Fed's Powell expects 'sustained expansion' of U.S. economy

Andrew Cummings
November 14, 2019

The Fed signalled after its October 29-30 meeting that it would probably hold off on any further cuts as long as the economy stays healthy and inflation moves closer to the central bank's target of 2 per cent.

At the end of last month, as the Fed cut its key interest rate a quarter-point, Powell said the economy appears to be in a good place, suggesting monetary policy would pretty much remain unchanged next year. He and other Fed officials have said they believe the cuts are working, as lower borrowing costs have encouraged more Americans to buy homes and splurge on appliances and electronics.

"Our economy is in a strong position", he said.

Powell said the rate cuts were created to support continued growth "and to provide some insurance against ongoing risks". The US economy faces a "new normal" of lower growth, interest rates and inflation and the Fed does not have enough room to tackle a recession, he added.

Washington (CNN Business) Federal Reserve Chairman Jerome Powell on Wednesday depicted a robust U.S. economy with a healthy job market and rising incomes, but warned of "noteworthy risks" that threaten future growth.


The three cuts, which lowered the interest rate the Fed controls to a range of 1.5 per cent to 1.75 per cent, were meant to offset drags from slower global growth and the U.S.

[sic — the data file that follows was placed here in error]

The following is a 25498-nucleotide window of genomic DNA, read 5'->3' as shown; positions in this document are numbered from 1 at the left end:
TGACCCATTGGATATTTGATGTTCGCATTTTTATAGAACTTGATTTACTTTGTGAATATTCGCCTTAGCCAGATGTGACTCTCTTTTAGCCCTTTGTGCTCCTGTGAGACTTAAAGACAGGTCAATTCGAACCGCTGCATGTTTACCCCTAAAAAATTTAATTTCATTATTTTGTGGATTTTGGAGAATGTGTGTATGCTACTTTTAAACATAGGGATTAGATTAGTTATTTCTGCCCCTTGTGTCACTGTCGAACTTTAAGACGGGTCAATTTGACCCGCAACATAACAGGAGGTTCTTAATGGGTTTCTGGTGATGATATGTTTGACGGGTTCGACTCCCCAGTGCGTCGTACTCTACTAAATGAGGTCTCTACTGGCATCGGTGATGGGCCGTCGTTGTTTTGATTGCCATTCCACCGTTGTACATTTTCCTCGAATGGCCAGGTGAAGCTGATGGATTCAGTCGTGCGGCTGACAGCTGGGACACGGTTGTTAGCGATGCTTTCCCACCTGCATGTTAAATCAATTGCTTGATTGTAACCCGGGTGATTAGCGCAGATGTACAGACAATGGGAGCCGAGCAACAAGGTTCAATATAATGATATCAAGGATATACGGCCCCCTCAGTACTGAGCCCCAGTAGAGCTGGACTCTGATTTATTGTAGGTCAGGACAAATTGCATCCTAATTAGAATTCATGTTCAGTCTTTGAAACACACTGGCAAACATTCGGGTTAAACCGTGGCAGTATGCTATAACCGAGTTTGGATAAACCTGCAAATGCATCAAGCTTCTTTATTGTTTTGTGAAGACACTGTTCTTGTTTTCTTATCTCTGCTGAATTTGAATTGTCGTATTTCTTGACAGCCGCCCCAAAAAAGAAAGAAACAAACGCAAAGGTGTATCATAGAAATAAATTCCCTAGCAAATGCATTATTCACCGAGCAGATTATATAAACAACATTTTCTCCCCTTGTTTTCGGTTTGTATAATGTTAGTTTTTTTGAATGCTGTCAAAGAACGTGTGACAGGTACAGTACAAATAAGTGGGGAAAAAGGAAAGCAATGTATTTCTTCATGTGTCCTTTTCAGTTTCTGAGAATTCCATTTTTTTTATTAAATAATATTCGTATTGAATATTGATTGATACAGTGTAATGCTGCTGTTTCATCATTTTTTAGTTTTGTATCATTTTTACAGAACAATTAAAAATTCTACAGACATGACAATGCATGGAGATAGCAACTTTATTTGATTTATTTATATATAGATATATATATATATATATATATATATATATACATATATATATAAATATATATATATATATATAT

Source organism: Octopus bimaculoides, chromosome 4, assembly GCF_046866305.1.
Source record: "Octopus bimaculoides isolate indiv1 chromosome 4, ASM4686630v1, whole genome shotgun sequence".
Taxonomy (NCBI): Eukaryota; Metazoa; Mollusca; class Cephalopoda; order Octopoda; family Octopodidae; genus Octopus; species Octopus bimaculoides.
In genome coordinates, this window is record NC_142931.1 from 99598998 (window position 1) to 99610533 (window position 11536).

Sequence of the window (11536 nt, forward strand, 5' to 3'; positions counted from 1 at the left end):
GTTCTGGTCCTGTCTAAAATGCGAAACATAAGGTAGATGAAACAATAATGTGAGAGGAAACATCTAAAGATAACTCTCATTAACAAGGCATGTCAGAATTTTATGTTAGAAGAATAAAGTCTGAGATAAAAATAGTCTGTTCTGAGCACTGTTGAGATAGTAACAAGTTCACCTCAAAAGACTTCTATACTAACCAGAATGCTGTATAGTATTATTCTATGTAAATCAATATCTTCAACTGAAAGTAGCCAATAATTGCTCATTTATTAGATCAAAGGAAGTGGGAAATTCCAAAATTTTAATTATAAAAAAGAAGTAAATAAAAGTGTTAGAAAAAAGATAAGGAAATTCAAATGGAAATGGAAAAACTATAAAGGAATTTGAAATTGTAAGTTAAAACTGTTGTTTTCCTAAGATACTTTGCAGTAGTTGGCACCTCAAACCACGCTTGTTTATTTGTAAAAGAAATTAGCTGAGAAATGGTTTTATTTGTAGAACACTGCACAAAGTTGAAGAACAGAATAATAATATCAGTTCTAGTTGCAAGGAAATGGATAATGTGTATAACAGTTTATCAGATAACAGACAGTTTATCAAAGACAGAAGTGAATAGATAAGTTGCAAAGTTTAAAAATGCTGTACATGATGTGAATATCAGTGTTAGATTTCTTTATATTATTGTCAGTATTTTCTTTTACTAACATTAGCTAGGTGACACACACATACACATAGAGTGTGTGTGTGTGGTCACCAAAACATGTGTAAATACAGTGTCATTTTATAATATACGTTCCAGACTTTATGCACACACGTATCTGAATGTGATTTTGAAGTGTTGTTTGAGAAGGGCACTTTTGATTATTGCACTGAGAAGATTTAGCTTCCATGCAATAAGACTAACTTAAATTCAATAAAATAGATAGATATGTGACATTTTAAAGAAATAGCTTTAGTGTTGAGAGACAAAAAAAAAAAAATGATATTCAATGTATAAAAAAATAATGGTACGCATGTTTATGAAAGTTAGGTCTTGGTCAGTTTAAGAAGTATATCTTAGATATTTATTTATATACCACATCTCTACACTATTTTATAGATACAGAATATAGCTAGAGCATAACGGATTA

President Trump is not a big fan of Jay Powell's Fed.

After providing that stimulus to the economy, Powell said, "a sustained expansion of economic activity" is the most likely outcome.

Having guided interest rates lower this year and declared a stopping point, Federal Reserve officials face a potentially volatile election-year problem if USA job growth slows in the coming months as many expect it will.

Fed officials and many economists have long expected monthly job growth to slow, a feeling heightened by an unemployment rate that has hit record lows and anecdotal reports from businesses that it is getting harder and taking longer to fill open positions. In a speech Tuesday to the Economic Club of New York, Trump for the first time called for negative interest rates, in which bond investors get back less money from the government than they invest. "The bar's already set very high for them to cut rates", she said.


Manufacturing and business investment continue to lag. "Over time, this outlook could restrain fiscal policymakers' willingness or ability to support economic activity during a downturn".

On the economic front, US consumer price index rose more than expected in October.

Federal Reserve Chairman Jerome Powell is likely to signal again this week that monetary policy is on hold, buttressing the belief that he may steer clear of action through 2020.

"We're paying actually high interest. We should be paying by far the lowest interest", Trump said Tuesday in NY, complaining that by shunning the negative interest rates deployed by other central banks, the Fed "puts us at a competitive disadvantage".

Ms Kathy Bostjancic, chief United States financial economist at Oxford Economics, still expects a rate cut next year.


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